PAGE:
Pension funds for UK's largest firms miss out on rally
Pension schemes for FTSE 100-listed companies failed to benefit from a rising stock market in the past year, leaving them with a gap between assets and liabilities of some £43 billion pounds ($66.09 billion), according to a new report released on Tuesday.
The pension funds have upped their equity exposure over the last year but this has not helped fill the funding hole, which is £1 billion larger than it was a year ago, research from financial consultancy firm Lane Clark & Peacock (LCP) showed. The funds plunged into deficit in 2008, going from a £12 billion surplus in 2007 to a £41 billion deficit a year later.
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LCP partner and report author Bob Scott blamed constant regulatory and legislative challenges along with falling bond yields for the shortfall. However, equity exposure in FTSE pension funds still only makes up 36.4 percent of asset holdings.
"There is a £43 billion hole, but the FTSE 100 companies in aggregate have nearly £500 billion in their pension funds. The pension funds are not about to run out of money and investment performance has been good," Scott told CNBC.
"As equity values rose over the year and gilt yields looked increasingly unattractive, asset holdings in equities grew to 36.4 percent compared with 34.8 percent last year. This figure is still nowhere near the figures of almost 70 percent in 2001," he added.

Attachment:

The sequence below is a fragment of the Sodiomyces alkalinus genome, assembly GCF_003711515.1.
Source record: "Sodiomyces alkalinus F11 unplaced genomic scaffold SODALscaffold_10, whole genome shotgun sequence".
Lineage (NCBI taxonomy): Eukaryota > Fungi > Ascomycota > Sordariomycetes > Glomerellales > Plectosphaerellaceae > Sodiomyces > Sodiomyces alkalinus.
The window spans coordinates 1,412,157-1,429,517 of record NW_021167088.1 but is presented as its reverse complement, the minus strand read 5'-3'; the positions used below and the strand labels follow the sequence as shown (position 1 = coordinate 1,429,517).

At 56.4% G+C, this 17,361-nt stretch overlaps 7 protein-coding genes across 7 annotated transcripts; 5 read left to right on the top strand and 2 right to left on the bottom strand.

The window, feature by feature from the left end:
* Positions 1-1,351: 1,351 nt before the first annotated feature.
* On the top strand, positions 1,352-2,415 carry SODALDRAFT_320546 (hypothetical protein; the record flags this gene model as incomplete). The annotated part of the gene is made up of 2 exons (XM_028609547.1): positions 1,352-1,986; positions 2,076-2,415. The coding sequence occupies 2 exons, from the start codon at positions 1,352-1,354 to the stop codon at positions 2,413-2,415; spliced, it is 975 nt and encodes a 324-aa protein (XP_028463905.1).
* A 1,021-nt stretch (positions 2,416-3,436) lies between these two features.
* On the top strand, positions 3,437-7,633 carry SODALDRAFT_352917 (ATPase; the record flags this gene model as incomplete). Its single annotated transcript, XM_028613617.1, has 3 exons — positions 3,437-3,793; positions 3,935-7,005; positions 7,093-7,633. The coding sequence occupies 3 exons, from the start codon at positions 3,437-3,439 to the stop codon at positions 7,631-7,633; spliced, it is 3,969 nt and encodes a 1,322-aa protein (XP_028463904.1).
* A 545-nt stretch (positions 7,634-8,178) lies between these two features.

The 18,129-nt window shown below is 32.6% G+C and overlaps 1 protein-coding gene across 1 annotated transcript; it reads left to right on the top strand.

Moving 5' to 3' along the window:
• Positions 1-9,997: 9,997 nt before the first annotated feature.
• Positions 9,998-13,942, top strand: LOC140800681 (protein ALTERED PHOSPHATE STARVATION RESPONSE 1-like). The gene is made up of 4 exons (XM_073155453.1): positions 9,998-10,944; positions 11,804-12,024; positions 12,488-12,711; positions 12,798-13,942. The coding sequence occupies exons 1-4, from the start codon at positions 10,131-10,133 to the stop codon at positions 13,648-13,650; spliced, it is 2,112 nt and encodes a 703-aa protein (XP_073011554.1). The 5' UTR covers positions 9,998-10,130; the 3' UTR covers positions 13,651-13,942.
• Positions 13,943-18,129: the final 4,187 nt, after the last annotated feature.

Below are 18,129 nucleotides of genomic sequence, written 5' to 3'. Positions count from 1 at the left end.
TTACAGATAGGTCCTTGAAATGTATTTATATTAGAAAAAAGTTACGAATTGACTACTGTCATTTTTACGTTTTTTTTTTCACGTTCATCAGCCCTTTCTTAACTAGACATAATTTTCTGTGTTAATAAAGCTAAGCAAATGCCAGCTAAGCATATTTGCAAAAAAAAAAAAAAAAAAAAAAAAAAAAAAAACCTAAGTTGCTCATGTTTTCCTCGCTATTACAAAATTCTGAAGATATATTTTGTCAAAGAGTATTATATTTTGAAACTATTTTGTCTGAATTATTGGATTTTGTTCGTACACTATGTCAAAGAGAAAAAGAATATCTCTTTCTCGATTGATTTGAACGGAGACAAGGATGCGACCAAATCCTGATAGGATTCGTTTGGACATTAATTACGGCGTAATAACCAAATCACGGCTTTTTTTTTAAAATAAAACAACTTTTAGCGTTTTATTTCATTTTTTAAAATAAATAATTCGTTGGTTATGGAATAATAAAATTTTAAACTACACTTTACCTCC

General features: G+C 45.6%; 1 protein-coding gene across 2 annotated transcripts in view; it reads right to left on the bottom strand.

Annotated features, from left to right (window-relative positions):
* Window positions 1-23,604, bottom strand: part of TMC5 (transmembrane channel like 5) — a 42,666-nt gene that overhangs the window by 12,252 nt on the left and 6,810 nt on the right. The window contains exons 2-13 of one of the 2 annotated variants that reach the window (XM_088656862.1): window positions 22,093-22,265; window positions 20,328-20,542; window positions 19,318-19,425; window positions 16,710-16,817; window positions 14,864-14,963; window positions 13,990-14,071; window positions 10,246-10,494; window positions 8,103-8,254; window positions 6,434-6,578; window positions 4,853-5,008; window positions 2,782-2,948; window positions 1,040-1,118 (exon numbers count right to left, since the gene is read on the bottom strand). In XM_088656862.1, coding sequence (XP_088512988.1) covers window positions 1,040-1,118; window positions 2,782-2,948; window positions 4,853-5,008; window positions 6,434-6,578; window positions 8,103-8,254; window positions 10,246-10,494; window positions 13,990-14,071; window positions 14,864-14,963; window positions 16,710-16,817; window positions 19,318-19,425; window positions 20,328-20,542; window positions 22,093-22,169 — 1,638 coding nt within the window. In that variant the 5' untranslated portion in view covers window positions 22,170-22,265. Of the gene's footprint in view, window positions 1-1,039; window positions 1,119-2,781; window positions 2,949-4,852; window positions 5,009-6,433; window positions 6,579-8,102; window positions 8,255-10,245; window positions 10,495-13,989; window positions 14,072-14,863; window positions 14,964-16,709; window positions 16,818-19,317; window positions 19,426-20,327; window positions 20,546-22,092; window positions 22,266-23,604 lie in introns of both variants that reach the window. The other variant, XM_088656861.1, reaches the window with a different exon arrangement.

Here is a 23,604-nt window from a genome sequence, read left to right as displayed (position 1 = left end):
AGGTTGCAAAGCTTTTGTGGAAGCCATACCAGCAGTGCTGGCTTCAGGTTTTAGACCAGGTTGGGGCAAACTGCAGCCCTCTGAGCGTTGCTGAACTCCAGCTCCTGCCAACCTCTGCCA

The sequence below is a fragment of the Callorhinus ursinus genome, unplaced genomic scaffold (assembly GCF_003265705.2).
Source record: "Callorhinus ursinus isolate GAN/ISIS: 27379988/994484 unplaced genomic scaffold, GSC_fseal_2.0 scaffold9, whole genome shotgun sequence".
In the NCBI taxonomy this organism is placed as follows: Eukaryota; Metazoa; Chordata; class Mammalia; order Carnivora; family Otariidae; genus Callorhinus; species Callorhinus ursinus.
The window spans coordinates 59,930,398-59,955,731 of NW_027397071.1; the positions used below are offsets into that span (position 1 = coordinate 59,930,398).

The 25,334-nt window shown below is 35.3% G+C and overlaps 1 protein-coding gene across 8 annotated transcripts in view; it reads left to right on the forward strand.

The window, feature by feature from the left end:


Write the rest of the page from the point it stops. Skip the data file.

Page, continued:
(Read more: Company pensions in peril as shortfalls hit record)
Over the last five years, U.S. and U.K equities on average have delivered in excess of 20 percent for investors, with the FTSE gaining 23 percent and the S&P 500 up 35 percent since 2008.
Some 61 FTSE 100 companies continue to provide defined benefit pensions to their employees according to LCP, however this number is set to fall as companies move pension funds off their books, said Scott.
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"Many companies are closing down their pension schemes. New employees who join a company today, won't be given the kind of pension you would have had 20 years ago, so the liabilities are very long term but they are finite," he said.
"Most companies would like to have it off their balance sheet and eventually pass it off onto an insurance company," he added.
—By CNBC's Jenny Cosgrave: Follow her on Twitter @jenny_cosgrave